One of the guns in place at Battery Davis. The casemate is being built over the top.

Above the casemate, seperated by layers of sand and earth, was a second layer of concrete 600 mm thick. On top of this was more earth.

This “burster” layer was added to detonate bombs or rounds before they reached the actual bunker roof.

The two gun casemates were connected via a large corridor, complete with tracks and hoists to move the one-ton 16-inch rounds from the storage rooms to the guns. A system borrowed from naval vessels removed gasses after firing.

Battery Davis 16 inch gun casemate.
One of the Davis casemates shortly after completion.

Construction was complete by early 1939, and the battery was handed over to the Army who began training crews.

Battery Townsley

Meanwhile, work on a battery over at Fort Cronkhite had began in 1938, named Battery Townsley. It benefited from coming after Fort Davis, as engineers and construction teams were able to incorporate and apply lessons that had been learned.

Battery Townsley had two 16-inch guns like its sibling, mounted casemates 350 feet apart. In general, the two batteries were very similar and built to the same standards.

Battery Townsley 16 inch gun.
One of Battery Townsley’s 16-inch guns as it is moved inside its casemate.

This included both having their own dedicated power supply to ensure they wouldn’t suddenly be cut off during battle.

But Battery Townsley also had its own reserve ammunition storage nearby due to its isolation. On the other hand, Battery Davis’ reserve ammunition supply was located at a pre-existing installation south of the Golden Gate.

Sat 350 feet high on Wolf Ridge, Battery Townsley had a commanding position above the harbor.

Battery Townsley gun firing.
A test firing of one of Battery Townsley’s guns. Note the elevated position of the battery.

16-inch Gun Battery Service

Despite Battery Davis being completed first, it was actually Battery Townsley that would fire its guns first. This occurred on July 1, 1940, marking the first time a 16-gun gun was fired on the United States’ west coast.

Following this, the batteries’ crews drilled over and over to ensure that the guns could be used whenever an enemy may arrive. At Fort Townsley, the gun crew actually slept in the bunker as the gun had to be ready to fire in just 15 minutes.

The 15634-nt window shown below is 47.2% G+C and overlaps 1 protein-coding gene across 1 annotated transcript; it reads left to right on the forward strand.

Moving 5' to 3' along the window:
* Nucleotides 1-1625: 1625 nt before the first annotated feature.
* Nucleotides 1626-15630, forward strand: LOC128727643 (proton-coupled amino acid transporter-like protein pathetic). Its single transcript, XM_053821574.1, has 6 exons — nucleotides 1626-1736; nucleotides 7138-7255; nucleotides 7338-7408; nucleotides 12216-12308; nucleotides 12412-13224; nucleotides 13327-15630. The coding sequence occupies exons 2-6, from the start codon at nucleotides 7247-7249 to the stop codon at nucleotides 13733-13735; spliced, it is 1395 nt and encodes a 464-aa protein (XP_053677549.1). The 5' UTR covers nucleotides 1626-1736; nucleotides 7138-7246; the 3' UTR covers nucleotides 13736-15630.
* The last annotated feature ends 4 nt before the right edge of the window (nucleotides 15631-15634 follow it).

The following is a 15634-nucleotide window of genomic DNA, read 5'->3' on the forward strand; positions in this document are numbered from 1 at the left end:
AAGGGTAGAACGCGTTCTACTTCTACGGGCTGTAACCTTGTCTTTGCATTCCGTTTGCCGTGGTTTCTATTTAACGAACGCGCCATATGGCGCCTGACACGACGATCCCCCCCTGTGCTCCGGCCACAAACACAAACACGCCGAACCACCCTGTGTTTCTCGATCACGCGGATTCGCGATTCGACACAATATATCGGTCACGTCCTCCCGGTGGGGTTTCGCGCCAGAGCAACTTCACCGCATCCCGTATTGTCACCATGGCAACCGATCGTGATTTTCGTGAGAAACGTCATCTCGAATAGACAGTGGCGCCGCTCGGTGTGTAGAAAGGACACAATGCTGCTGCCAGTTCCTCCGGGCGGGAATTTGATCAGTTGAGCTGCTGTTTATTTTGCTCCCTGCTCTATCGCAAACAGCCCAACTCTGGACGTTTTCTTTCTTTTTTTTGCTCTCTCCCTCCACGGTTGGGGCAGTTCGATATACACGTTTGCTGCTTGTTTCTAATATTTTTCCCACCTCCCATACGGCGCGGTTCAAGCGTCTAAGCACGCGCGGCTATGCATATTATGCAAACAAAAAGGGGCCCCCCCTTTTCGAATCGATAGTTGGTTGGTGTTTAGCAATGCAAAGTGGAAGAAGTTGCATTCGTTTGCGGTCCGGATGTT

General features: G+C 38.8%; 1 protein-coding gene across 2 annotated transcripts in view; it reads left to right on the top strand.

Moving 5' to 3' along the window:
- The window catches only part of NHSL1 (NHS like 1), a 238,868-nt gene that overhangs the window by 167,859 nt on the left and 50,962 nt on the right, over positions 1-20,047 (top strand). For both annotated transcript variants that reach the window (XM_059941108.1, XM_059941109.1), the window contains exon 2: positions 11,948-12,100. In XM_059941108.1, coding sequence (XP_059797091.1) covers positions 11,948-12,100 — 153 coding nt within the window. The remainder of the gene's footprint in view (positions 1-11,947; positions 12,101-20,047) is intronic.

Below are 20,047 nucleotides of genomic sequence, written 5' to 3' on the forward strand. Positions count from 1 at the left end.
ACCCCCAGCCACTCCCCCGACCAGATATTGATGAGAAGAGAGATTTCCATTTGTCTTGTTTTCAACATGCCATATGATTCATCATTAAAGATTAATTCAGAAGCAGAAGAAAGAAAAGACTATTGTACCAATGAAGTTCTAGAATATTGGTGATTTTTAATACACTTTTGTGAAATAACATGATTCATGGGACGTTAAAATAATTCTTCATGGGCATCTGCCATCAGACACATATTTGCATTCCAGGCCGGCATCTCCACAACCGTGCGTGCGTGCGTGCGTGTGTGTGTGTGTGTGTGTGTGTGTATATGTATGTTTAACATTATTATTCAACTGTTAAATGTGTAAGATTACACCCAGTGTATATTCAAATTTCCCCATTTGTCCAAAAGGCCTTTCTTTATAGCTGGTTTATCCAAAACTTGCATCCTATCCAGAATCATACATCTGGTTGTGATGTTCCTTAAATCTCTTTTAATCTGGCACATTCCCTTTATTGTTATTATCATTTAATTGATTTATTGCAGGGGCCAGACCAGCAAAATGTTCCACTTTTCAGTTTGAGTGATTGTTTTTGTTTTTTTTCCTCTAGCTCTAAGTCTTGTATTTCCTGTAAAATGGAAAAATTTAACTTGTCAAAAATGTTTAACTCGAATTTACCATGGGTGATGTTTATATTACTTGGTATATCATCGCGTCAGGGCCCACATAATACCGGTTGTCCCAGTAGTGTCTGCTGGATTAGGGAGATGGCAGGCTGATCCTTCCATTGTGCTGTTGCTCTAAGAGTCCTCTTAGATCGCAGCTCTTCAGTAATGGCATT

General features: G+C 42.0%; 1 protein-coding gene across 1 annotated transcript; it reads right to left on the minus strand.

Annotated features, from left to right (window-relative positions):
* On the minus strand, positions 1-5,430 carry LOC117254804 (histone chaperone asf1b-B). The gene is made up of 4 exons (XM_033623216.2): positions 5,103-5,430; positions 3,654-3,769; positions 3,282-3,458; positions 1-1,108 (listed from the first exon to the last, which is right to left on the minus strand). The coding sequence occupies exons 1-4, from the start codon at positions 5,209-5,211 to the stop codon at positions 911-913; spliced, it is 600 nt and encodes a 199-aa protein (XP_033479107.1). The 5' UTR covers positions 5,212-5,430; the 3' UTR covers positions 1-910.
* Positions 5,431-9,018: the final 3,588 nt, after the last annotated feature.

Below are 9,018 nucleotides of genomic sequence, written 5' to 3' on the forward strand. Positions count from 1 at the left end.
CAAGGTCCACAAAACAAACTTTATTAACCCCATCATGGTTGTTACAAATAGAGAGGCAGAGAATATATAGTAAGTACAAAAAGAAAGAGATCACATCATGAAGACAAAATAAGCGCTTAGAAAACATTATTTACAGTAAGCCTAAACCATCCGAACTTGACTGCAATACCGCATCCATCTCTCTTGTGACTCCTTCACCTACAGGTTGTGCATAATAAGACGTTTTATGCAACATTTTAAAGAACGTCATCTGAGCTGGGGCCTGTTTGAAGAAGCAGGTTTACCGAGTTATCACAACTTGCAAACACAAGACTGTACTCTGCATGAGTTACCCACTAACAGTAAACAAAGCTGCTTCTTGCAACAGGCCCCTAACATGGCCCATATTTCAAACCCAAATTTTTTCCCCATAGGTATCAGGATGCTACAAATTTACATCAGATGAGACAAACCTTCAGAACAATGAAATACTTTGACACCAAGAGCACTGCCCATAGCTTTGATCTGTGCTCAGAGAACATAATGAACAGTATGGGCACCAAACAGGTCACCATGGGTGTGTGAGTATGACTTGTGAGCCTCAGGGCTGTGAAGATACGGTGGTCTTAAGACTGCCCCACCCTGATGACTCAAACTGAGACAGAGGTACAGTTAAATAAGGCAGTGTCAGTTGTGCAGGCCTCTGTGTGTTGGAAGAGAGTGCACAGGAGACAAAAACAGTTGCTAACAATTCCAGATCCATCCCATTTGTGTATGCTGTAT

Thanks to the range and traverse of the guns, they were able to cover an immense area outside San Francisco harbor. Test firings revealed that the guns had a range of 25-26 miles, enough to hit the Farallon Islands.

Gun loading at Battery Townsley.
Crews loading one of the guns at Battery Townsley.

The importance of the two 16-inch gun batteries suddenly increased after Japan’s attacks on Pearl Harbor in late 1941. There was now a very real threat to the US’ west coast, but the batteries ensured that anyone who tried to take San Francisco had to stay 25 miles off the coast to be safe.

Their guns were capable of holding even modern battleships at long range if they wish to avoid being hit, so they were very important for as long as the Japanese threat lasted.

Regular test firings took place, with Battery Townsley firing around 200 rounds from its two guns over its service.

16 inch gun at Battery Townsley.
The guns would later receive metal shields to protect against fragments from nearby hits.

Targeting and corrections were made by a network of observation bunkers positioned along the coast north and south of the forts. Spotters would visually watch for targets, and if they were engaged, would provide corrections to the big guns’ fire.

The most famous of these is the Devil’s Slide bunker. Today, this large structure sits precariously on top of a mount on the edge of jagged cliffs.

Sometime in 1943/1944, the forts received a revolutionary new piece of technology; radar. These sets, SCR-296s, could accurately detect and range-in targets up to 90 km away, far more than any human observer could track.

Battery Townsley gun firing.
One battery fired around 200 rounds from its two guns over its service.

But they weren’t only accurate, they could be used at night, and in rain and fog. This greatly increased the batteries’ capabilities.


As the war in the Pacific progressed, it became clear that Japan would not be able to launch any significant attack on the west coast of the US.

As a result the importance of Battery Davis and Townsley reduced. Before the war had even ended parts of the sites were already being used for storage and training.

In 1948, with the war now over and more advanced coastal-defense systems around the corner, the guns were cut up for scrap and the batteries became inactive.

That wasn’t the end for these great forts though, as in 1955 they were suddenly given a new lease of life. This was thanks to the installation of Nike missiles.

Nike Hercules missile battery.
The Nike Hercules missile battery at Fort Cronkhite, 1959.

Nike missiles were a post-war missile developed to counter the threat of incoming Soviet bombers. The first type was the Nike Ajax, but these were replaced by the nuclear-tipped Nike Hercules.

Launcher sites, along with their control centers and support staff, were constructed at Fort Funston and Fort Cronkhite. These would remain in service until 1965.

Today both forts are under the administration of the National Park Service, and the big 16-inch gun casemates of Fort Davis and Fort Townsley are still there and possible to visit.